Camille’s Anderson’s Journey to the Miss International Queen Pageant

Camille’s Anderson’s Journey to the Miss International Queen Pageant

Camille Anderson was in Thailand in early March preparing to compete in the Miss International Queen pageant. The Miss International Queen pageant has been held annually since 2004 in Pattaya City in Thailand. The pageant is open to female contestants between the ages of 18 and 36 who were born male. The contestants must represent either the country of their birth or the one listed on their passport. Gender-reassignment surgery is not required, and most contestants haven’t done it. Previous winners of the Miss International Queen pageant have gone on to movie, TV and singing careers in Asia and elsewhere. The only past American winner, Mimi Marks, has been a regular at Baton, a drag club in Chicago.

Its been a long road for Anderson to achieve her goal of competing in the pageant. Anderson was born as Mark Cordeta in Tacloban City, Philippines. Mark preferred playing with girls and by the age of 9 he was sneaking into his mom’s closets to try on her heels or bras. “I always felt like I was different,” Anderson told CNN. Mark’s devoutly Catholic family knew he was different, too. They thought he was gay, but nobody really talked about it. “It was like a ‘don’t ask, don’t tell’ thing. I was always afraid of what my family would say, and what other people would say.” Anderson said.

Not until he immigrated to the United States at age 21 did Mark begin to show more of a feminine side in public. Two years later, he began transitioning to becoming a woman. Mark then became Kim, complete with a legal name change.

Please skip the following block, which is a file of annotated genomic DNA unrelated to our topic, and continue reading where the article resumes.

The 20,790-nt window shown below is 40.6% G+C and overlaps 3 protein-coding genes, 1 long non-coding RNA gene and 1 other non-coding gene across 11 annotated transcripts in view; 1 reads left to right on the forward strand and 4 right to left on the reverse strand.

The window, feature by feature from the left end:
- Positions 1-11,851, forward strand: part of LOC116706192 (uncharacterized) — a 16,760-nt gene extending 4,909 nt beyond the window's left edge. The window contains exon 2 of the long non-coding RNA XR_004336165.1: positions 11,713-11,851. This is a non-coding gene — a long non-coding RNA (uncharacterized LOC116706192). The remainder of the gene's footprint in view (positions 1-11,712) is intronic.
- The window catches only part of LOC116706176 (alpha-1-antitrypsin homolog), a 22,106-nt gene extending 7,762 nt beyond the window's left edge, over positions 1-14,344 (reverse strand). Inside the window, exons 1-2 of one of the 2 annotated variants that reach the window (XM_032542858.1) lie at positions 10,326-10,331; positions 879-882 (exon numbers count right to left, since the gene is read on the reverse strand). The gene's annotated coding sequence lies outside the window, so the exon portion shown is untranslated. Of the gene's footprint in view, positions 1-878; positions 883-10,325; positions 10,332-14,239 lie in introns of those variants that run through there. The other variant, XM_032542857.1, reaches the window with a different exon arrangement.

The transition created some distance at first between Kim and her parents. She found herself acting differently around them than with her friends. “I felt like I was living two lives,” said Anderson, who asked to be identified by her pageant name. Eventually they adjusted and became supportive.

In 2013, Anderson married her boyfriend, Marco Hudec, in a glamorous outdoor ceremony. He was the one who encouraged Anderson to compete in beauty pageants. “I never had the confidence,” said Anderson, who now lives in Torrance, California, and works as a registered nurse. “He believes in me more than I believe in myself.”

Anderson proved proved to be a natural on the pageant circuit. Within two years she had won three local and national pageants: Miss Los Angeles Pride 2014, Queen USA 2014 and Queen of the Universe 2015. Anderson met Caitlyn Jenner. And her previous crowns qualified her for the big one. It was time to go to Thailand for Miss International Queen.

Pageants for transgender women are not that different from other beauty pageants. There’s an evening gown and a swimsuit competition. The finalists are asked about their hopes and dreams by a panel of judges. Winners wear a tiara and carry flowers. There is one key difference, though. Most traditional beauty queens haven’t faced discrimination, or worse. “Many of the contestants have had trouble being accepted by their families. So we’re trying to bring up their self-esteem,” said Alisa Phanthusak, chair of Miss International Queen’s pageant committee. “It’s not just beauty we are looking for. It’s confidence.”

For Anderson, the past week in Thailand has been a blur of costume fittings, media interviews and other appearances. She likes the message she’s sending to young LGBTQ people who may be watching. “…if you become a beauty queen you become a role model. There’s a lot of visibility for our (transgender) community these days. But there also are a lot of people who will hate, so you have to stay strong. Our voices are being heard now more than before. It’s just going to take a while.”

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